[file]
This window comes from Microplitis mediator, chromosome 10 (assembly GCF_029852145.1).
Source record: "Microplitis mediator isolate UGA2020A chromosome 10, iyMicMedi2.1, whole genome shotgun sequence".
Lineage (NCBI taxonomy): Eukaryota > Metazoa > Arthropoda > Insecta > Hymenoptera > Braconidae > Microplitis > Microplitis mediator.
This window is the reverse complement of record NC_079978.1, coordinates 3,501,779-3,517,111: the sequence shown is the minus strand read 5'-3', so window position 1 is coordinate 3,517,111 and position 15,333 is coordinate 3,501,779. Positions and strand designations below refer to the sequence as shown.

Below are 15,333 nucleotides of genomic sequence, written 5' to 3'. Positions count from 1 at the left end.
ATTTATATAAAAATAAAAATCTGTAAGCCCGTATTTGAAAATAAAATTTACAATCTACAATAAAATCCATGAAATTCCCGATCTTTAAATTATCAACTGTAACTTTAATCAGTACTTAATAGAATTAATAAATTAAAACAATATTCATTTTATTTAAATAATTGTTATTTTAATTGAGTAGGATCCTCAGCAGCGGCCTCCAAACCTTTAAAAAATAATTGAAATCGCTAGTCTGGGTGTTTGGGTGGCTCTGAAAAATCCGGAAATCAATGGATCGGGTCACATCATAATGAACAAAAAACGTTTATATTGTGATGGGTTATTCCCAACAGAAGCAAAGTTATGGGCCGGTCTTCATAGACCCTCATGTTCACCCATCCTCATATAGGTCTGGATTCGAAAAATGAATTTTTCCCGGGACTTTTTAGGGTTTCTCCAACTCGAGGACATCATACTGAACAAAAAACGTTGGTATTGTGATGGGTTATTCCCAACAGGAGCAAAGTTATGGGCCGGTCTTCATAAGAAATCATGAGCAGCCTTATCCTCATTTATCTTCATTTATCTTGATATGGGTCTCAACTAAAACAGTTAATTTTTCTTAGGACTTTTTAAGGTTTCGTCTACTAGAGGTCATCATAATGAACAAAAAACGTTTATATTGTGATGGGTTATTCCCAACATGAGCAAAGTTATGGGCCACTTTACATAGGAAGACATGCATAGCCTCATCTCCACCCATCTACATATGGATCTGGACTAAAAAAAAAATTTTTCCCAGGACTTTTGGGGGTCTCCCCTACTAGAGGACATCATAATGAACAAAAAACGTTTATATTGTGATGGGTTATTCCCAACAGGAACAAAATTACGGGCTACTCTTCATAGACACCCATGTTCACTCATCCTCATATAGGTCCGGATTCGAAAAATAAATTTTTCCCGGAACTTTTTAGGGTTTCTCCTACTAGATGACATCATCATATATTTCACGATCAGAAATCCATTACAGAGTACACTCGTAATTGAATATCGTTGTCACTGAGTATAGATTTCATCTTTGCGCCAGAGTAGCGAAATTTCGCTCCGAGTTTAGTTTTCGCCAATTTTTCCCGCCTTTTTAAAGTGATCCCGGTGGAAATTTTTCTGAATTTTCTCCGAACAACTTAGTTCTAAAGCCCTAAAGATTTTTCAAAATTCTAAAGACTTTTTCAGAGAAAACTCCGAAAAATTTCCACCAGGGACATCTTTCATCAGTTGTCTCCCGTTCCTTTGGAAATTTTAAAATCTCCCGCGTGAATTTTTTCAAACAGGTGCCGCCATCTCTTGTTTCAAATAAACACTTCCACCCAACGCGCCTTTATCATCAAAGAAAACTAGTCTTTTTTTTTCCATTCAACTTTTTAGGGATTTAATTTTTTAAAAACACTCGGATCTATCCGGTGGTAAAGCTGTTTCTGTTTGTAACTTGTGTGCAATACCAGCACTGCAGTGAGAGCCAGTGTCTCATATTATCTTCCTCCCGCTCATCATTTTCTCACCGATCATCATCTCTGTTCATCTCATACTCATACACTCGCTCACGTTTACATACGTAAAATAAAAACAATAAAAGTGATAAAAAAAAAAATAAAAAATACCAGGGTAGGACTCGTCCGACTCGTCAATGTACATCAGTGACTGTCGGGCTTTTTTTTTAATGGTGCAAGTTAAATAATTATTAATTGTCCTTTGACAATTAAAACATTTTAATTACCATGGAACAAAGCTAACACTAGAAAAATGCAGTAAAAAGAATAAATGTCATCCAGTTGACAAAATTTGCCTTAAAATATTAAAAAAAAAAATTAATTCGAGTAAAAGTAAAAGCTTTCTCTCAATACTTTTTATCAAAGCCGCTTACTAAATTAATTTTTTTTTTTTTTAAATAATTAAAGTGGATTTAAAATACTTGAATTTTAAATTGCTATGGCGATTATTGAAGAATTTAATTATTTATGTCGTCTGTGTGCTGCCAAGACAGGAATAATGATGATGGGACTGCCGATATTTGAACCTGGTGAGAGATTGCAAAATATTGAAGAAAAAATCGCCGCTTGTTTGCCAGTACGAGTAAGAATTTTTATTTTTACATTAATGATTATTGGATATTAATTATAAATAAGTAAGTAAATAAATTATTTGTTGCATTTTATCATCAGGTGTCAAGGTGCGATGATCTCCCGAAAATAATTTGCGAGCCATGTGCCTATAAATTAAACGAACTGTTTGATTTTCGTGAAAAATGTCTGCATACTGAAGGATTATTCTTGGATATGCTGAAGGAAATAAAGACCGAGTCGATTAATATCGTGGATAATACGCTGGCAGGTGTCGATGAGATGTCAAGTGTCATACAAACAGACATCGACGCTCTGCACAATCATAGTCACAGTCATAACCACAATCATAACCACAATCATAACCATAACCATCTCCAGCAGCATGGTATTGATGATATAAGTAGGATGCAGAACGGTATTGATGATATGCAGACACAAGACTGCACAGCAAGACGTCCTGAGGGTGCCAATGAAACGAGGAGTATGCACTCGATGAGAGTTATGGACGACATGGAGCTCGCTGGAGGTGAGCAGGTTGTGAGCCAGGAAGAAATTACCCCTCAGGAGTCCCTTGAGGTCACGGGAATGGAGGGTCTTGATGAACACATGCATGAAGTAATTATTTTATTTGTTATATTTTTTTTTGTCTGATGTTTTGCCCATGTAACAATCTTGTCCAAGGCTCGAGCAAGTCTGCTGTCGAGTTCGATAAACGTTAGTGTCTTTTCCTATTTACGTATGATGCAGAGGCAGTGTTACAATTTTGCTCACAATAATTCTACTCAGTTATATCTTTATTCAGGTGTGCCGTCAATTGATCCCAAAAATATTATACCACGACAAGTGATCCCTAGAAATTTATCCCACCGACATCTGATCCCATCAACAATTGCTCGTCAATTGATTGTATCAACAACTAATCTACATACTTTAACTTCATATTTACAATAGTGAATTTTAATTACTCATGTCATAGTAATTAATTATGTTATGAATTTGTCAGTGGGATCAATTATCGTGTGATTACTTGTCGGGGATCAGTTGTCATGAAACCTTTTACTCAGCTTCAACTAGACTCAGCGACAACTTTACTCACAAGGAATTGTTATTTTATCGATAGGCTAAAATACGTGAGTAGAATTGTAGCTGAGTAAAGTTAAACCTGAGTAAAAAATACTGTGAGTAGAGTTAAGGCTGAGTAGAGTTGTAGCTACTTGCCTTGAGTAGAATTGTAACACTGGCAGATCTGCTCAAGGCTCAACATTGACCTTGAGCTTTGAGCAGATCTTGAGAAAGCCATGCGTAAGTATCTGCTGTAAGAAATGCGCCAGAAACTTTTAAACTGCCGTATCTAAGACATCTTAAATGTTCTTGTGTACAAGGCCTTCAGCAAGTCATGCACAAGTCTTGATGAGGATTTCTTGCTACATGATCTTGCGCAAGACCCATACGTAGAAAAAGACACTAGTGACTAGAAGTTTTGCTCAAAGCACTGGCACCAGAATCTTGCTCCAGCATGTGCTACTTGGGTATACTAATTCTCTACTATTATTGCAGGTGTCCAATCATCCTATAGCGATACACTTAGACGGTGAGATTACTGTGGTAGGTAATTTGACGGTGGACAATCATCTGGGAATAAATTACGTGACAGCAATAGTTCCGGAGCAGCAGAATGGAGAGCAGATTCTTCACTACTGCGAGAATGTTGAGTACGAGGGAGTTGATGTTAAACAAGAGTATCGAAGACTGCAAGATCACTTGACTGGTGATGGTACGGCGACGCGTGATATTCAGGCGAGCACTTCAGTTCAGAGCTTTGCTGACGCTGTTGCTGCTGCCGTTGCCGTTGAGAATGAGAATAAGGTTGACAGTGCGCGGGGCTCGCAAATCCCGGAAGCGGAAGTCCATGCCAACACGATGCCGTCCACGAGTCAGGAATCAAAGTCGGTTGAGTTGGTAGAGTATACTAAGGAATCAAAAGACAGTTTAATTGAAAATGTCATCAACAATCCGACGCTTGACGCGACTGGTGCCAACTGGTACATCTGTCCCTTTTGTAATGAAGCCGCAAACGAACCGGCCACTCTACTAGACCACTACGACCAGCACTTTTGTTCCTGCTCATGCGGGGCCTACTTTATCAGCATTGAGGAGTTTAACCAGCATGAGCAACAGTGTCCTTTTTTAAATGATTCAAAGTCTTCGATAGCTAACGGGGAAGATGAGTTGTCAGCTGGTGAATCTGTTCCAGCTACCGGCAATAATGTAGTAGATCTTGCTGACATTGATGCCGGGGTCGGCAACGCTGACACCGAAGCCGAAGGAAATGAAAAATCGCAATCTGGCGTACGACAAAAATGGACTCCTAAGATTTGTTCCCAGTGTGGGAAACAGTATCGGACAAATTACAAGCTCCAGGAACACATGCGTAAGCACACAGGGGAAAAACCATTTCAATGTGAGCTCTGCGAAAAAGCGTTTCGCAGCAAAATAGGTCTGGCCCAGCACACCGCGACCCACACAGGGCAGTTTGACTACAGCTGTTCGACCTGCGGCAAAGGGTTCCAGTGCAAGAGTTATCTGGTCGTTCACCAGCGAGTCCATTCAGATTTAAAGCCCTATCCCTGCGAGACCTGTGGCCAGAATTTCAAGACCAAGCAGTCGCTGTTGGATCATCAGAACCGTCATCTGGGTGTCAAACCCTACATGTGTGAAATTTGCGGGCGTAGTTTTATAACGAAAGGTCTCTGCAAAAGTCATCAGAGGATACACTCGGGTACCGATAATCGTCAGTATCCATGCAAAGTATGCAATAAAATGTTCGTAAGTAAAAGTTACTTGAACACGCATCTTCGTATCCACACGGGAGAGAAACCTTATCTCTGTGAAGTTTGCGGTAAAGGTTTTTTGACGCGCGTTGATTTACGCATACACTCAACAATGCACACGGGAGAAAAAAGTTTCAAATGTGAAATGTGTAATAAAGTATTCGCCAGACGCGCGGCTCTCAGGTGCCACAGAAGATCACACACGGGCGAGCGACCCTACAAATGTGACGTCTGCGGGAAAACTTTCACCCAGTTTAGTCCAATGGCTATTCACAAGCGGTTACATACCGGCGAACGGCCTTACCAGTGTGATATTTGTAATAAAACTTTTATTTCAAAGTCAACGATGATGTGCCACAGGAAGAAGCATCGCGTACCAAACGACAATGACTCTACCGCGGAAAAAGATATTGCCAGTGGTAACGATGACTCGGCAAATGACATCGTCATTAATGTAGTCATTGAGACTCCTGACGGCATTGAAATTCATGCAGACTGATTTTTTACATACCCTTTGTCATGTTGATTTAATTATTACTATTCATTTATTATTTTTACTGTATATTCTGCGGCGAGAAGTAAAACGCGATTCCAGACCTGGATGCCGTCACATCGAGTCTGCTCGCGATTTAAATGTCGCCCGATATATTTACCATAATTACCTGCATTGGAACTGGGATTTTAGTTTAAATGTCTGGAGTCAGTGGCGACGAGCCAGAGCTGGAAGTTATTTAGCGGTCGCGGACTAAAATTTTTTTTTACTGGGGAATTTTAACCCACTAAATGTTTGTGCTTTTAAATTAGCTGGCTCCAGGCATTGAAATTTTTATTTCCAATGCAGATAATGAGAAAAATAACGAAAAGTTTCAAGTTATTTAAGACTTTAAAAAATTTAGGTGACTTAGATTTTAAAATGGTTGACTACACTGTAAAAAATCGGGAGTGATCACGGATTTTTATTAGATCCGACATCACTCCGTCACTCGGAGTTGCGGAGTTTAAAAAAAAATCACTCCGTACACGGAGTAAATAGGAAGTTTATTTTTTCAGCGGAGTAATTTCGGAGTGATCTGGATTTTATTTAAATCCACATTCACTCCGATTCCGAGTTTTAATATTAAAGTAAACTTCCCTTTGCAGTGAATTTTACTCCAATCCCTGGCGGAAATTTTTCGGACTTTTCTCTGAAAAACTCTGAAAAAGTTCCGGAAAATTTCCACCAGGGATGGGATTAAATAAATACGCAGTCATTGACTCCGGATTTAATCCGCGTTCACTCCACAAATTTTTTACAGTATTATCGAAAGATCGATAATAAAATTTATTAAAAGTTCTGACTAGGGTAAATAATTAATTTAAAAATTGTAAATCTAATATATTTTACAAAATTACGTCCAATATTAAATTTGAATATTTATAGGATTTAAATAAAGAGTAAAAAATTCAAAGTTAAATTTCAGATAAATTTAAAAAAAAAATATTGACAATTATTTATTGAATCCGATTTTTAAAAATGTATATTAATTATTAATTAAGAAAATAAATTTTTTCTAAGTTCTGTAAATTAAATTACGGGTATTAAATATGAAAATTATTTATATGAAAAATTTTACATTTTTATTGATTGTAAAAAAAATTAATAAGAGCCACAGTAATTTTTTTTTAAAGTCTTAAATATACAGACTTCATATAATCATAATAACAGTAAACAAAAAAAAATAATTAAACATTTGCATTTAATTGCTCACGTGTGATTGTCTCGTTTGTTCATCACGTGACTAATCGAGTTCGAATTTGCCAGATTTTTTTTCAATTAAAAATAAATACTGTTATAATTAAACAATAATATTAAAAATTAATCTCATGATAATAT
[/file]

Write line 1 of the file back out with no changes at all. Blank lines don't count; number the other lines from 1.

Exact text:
This window comes from Microplitis mediator, chromosome 10 (assembly GCF_029852145.1).